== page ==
R. D. L A C O E .

For the Promotion of Research in PALEOBOTANY and PALEOZOOLOGY






N' H





Quod si cul mortalium cordi et curse sit non tantura inventis hserere, atque iis uti, sed ad ulteriora penetrare ; atque non disputando adversarium, sed opere naturam vincere ; denique non belle et probabiliter opinari, sed certo et ostensive scire ; tales, tanquam veri scientiarum filii, nobis (si videbitur) se adjungant. Novum Organum, Prafatio.


1872. _ . _














Elected February 16, 1872.

The Duke of Argyll, K.T., D.C.L.rF.R.S.

Prof. P. Martin-Duncan, M.B., F.R.S. I Prof. A. C. Ramsay, LL.D., F.R.S.

Prof. John Morris. j Warington W. Smyth, Esq., M.A., F.R.S.

John Evans, Esq., F.R.S., F.S.A. | David Forbes, Esq., F.R.S.

Prof. D. T. Ansted, M.A., F.R.S.


J. Gwyn Jeffreys, Esq,, F.R.S.


Prof. D. T. Ansted, M.A., F.R.S.

The Duke of Argyll, K.T., D.C.L., F.R.S.

W. Carruthers, Esq., F.R.S., F.L.S.

W. Boyd Dawkins, Esq., M.A., F.R.S.

P. Martin-Duncan, M.B. Lond., F.R.S.

R. Etheridge, Esq., F.R.S.

John Evans, Esq., F.R.S., F.S.A.

James Fergusson, Esq., F.R.S.

J. Wickham Flower, Esq.

David Forbes, Esq., F.R.S.

Captain Douglas Galton, C.B., F.R.S.

Rev. John Gunn, M.A.

J. Whitaker Hulke, Esq., F.R.S.

J. Gwyn Jeffreys, Esq., F.R.S. &L.S.

Sir Charles Lyell, Bart., D.C.L., F.R.S.

C. J. A. Meyer, Esq.

Prof. John Morris.

Joseph Prestwich, Esq., F.R.S.

Prof. A. C. Ramsay, LL.D., F.R.S.

R. H. Scott, Esq., M.A., F.R.S.

Prof. Tennant, F.C.S.

Warington W. Smyth, Esq., M.A., F.R.S.

Henry Woodward, Esq., F.Z.S.

^iSsiigtants^ecwtarj), ilifirarian, anU Curator.

W. S, Dallas, Esq., F.L.S.


Mr. W. W. Leighton.

Htftrarj) HiSsit^tant.

Mr. W. Rupert Jones.




Blake, Rev. J. F. On tlie Infralias in Yorkshire , 132

Bleasdell, Rev. W. On Modern Glacial Action in Canada 392

BtJSK, Geokge, Esq. On the Animal-remains found by Colonel Lane Fox in the High- and Low-Terrace Gravels at Acton and Turnham Green. (With a Plate.) 466

Carbuthebs, W. Esq. Notes on Fossil Plants from Queensland,

Australia. (With 2 Plates.) 350

Daintbee, R. Esq. Notes on the Geology of the Colony of Queens- land. With an Appendix, containing descriptions of the Fossils, by R. Etheridge, Esq., and W. Carruthers, Esq. (With 19 Plates.) 271

Dakyns, J. R,, Esq. On the Glacial Phenomena of the Yorkshire

Uplands 382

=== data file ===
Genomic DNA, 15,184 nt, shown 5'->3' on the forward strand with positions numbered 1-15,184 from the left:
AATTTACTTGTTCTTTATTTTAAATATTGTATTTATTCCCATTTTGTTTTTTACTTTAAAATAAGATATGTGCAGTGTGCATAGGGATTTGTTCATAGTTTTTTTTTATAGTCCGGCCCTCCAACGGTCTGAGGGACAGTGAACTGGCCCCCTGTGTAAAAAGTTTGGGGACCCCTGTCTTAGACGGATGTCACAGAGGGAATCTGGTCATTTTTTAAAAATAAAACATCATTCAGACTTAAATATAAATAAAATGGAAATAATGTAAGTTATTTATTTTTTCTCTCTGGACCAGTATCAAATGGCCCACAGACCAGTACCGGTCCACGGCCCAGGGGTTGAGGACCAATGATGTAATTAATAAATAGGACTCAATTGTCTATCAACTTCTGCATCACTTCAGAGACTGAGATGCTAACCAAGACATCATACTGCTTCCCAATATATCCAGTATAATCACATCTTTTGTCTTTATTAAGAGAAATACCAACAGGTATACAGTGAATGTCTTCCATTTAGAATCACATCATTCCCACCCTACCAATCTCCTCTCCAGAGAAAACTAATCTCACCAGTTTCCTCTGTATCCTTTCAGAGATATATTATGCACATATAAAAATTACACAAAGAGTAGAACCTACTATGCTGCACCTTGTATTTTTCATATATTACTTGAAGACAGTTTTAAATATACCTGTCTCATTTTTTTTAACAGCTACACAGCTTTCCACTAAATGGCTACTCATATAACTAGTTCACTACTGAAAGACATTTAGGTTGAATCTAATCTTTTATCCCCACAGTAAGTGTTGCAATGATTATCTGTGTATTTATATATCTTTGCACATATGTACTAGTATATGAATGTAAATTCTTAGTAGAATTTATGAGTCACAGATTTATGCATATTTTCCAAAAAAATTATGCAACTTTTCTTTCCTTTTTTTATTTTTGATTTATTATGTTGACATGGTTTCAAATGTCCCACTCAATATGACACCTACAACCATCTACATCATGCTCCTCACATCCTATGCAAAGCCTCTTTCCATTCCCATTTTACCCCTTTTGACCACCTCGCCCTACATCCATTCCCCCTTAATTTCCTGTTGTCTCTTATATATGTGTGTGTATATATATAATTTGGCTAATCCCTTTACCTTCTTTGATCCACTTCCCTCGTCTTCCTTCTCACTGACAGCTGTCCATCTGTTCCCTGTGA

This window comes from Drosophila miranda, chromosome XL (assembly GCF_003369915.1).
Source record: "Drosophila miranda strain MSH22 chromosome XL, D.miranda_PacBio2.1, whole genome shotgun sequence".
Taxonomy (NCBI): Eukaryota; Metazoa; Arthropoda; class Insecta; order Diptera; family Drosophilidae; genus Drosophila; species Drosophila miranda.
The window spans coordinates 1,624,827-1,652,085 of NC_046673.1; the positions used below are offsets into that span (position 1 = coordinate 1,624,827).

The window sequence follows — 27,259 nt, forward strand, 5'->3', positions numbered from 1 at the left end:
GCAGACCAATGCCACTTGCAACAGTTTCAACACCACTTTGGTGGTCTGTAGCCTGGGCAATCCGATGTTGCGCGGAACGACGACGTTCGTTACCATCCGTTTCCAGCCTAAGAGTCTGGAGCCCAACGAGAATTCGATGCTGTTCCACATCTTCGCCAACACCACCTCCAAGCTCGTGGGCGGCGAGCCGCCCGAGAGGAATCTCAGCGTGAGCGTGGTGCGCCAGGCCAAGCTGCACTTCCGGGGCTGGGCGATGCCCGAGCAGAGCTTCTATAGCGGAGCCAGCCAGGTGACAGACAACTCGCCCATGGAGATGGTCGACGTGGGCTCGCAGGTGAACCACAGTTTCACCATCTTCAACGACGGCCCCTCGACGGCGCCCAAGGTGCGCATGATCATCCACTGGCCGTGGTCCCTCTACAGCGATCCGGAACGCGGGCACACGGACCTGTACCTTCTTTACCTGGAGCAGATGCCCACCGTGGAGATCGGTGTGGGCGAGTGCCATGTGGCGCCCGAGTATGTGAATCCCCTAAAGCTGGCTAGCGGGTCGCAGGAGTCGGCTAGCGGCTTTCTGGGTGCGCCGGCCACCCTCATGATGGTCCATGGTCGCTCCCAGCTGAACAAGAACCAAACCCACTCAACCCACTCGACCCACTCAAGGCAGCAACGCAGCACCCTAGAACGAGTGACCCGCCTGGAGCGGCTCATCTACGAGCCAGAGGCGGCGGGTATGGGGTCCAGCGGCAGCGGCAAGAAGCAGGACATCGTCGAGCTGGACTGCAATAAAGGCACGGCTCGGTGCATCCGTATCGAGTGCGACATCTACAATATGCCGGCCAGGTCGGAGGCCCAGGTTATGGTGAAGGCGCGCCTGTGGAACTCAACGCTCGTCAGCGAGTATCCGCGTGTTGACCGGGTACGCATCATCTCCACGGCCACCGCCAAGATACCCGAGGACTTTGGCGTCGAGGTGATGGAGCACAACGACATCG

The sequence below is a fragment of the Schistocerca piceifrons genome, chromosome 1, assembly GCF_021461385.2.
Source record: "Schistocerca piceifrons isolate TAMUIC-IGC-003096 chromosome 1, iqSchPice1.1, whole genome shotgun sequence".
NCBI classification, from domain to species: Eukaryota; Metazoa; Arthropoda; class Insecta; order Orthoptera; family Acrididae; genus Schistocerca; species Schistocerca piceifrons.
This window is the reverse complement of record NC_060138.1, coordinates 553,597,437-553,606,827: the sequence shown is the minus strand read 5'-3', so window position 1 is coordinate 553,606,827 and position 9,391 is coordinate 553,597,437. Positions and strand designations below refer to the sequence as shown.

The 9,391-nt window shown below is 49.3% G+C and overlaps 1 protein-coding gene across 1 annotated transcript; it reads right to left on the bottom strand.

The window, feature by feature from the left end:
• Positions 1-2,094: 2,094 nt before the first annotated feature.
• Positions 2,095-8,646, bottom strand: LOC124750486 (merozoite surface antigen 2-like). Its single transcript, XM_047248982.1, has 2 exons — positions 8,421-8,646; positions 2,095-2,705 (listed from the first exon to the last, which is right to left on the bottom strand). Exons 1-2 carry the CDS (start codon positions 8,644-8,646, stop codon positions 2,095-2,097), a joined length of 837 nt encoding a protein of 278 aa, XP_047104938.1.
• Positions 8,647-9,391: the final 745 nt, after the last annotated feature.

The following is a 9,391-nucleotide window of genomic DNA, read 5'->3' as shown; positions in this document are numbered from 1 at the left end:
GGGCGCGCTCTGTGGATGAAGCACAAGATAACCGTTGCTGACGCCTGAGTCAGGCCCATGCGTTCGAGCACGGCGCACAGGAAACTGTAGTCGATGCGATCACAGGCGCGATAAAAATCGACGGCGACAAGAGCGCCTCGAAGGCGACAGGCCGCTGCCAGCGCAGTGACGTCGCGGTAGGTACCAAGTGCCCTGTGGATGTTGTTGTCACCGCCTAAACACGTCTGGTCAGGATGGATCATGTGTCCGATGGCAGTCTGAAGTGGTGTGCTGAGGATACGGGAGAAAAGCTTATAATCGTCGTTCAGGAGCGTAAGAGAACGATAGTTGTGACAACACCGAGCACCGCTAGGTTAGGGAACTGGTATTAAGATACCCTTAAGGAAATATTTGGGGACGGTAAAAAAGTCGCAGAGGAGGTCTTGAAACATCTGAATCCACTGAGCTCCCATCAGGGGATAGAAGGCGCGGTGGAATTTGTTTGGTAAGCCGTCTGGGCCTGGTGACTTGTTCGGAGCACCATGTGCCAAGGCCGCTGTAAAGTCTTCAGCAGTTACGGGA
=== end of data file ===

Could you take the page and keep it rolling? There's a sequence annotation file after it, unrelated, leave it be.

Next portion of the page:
Uawkins, W. Boyd, Esq. On the Cervidae of the Forest-bed of

Norfolk and Suffolk 405

. The Classification of the Pleistocene strata of Britain and

the Continent by means of the Mammalia 410

Dttncan, Prof. P. M. On Trochocyatlms anglims, a new Species of

Madreporaria, from the Red Crag. (With a Plate.) 447

Egebton, Sir P. be M. Gbey. On Prognathodus Giintheri, Egerton, a new Genus of Fossil Fish from the Lias of Lyme Regis. (With a Plate.) 233

. On two specimens of Ischyodus from the Lias of Lyme

Regis. [Title only.] 237

Ethebidge, R., Esq. Appendix to Mr. Maw's Paper on the Geology of Morocco, being a Description of a new Genus of Fossil Scu- telloid Echinoderm from Saffe, N, Africa 97



Etheridge, E,., Esq, Description of tlie Palaeozoic and Mesozoic

Fossils of Queensland. (With 13 Plates.) 317

Fisher, Rev. 0. On the Phosphatic Nodules of the Cretaceous

Rock of Cambridgeshire. [Abstract.] 396

Fox, Colonel A. Lane. On the Discovery of Palaeolithic Imple- ments in association with Elephas primigenius in the Gravels of the Thames Valley at Acton ' .449

Gaiidry, Prof. Albert. On the Mammalia of the Drift of Paris

and its Outskirts. [Abstract.] 491

HIeer, Prof. Oswald. On the Carboniferous Flora of Bear Island . 161

On Cyclostigma, Lepidodetidron, and Knorria, fi-oni Kil-

torkan. (With a Plate.) 169

Henderson, Dr. G. Notes on Sand-pits, Mud-discharges, and

Brine-pits met with during the Yarkand Expedition of 1870 . . 402

Hicks, Henry, Esq. On some undescribed Fossils from the Me-

nevian group of Wales, (With 3 Plates.) i ... .41, 173

HtTLKE, J. W., Esq. Note on some Ichthyosam-ian Remains from Kimmeridge Bay, Dorset, (With a Plate.) 34

. Appendix to a " Note on a new and undescribed Wealden

Vertebra," read 9th February, 1870, and published in the Quarterly Journal for August in the same year 36

Jones, Prof. T, Rupert. Description of Specimens sent by Mr, Stow , 17

, Notes on some Fossils from the Devonian Rocks of the

Witzenberg Flats, Cape Colony 28

. On some Bivalve Entomostraea from the Lias (" Infralias ")

of Yorkshire 146

. Note on the Entomostraea from the Cambrian Rocks of

St. David's 183

and W. Kitchen Parker, Esq, On the Foraminifera of

the Family Rotalinse ( Carpenter) formd in the Cretaceous For- mations ; with Notes on their Tertiary and Recent Representa- tives 103

Login, T., Esq. Memoranda on the most recent Geological Changes of the Rivers and Plains of Northern India, founded on accurate . Surveys and the Artesian- well Boring at tlmbaUa, to show the practical application of Mr. Login's theory of the abrading and transporting power of water to effect such changes 186